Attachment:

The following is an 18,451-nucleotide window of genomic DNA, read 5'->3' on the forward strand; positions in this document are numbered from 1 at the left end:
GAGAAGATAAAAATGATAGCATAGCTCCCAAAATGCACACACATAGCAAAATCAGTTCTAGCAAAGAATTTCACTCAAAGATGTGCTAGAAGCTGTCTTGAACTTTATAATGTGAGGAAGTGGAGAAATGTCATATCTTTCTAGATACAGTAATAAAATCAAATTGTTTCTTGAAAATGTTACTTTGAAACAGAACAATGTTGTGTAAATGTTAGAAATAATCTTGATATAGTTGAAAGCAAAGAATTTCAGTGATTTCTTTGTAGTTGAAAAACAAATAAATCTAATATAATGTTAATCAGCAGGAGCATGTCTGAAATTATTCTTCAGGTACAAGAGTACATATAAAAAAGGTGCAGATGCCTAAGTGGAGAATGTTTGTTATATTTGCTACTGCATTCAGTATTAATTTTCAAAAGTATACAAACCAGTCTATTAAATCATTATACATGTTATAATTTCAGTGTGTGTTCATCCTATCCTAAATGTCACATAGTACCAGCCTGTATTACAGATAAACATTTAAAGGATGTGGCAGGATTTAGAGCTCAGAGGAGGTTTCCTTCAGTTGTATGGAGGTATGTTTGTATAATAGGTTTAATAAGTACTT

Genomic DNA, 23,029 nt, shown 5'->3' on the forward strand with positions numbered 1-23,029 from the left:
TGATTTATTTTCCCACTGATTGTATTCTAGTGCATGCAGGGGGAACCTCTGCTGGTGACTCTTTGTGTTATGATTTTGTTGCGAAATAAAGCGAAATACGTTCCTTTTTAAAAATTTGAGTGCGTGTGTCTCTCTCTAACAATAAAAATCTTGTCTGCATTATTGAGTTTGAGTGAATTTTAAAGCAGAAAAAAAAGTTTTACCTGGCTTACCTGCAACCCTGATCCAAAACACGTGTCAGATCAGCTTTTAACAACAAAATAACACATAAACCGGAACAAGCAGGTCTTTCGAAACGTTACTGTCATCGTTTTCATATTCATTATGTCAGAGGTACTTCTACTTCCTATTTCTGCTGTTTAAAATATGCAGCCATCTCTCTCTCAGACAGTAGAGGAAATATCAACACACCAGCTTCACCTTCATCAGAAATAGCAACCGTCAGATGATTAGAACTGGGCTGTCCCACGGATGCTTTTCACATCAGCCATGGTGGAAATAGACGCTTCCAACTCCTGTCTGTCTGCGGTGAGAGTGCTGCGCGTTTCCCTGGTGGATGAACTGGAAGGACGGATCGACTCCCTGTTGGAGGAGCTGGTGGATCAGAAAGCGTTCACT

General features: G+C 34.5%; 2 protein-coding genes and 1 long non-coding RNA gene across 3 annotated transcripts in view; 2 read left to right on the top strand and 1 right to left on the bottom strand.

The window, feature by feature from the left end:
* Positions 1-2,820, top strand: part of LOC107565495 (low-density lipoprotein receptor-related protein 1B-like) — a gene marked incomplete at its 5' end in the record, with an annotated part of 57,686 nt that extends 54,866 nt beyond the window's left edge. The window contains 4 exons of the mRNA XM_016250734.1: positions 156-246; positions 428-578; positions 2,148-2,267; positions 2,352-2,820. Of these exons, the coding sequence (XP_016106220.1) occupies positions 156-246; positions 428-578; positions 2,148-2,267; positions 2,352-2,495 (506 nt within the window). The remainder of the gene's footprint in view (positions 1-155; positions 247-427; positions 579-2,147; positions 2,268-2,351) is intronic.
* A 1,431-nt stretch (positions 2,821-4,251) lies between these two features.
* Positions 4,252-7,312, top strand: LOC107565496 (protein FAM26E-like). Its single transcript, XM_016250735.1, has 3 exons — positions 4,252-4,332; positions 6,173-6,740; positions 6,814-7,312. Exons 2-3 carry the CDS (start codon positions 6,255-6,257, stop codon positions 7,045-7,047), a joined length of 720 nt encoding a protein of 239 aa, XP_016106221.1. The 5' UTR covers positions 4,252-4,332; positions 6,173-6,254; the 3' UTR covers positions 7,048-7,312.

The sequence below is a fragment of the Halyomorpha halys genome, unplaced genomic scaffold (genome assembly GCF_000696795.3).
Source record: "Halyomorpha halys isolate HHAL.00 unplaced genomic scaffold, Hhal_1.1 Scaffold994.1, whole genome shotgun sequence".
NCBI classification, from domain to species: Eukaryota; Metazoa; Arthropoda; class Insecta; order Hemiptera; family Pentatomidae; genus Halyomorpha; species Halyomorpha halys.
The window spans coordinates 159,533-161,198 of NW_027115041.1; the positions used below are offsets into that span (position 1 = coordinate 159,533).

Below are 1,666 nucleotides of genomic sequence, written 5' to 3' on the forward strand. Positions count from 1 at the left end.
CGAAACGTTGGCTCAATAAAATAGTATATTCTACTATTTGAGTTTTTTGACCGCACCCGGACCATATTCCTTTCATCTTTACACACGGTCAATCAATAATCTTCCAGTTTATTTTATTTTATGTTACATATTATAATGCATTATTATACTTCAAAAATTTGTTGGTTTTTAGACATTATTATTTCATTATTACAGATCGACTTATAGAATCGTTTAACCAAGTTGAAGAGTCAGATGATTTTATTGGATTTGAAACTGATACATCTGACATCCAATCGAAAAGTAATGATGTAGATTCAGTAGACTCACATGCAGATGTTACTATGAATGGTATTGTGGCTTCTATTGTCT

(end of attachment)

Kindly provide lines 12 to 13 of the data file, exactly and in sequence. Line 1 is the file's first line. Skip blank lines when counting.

NCBI classification, from domain to species: Eukaryota; Metazoa; Arthropoda; class Insecta; order Hemiptera; family Pentatomidae; genus Halyomorpha; species Halyomorpha halys.
The window spans coordinates 159,533-161,198 of NW_027115041.1; the positions used below are offsets into that span (position 1 = coordinate 159,533).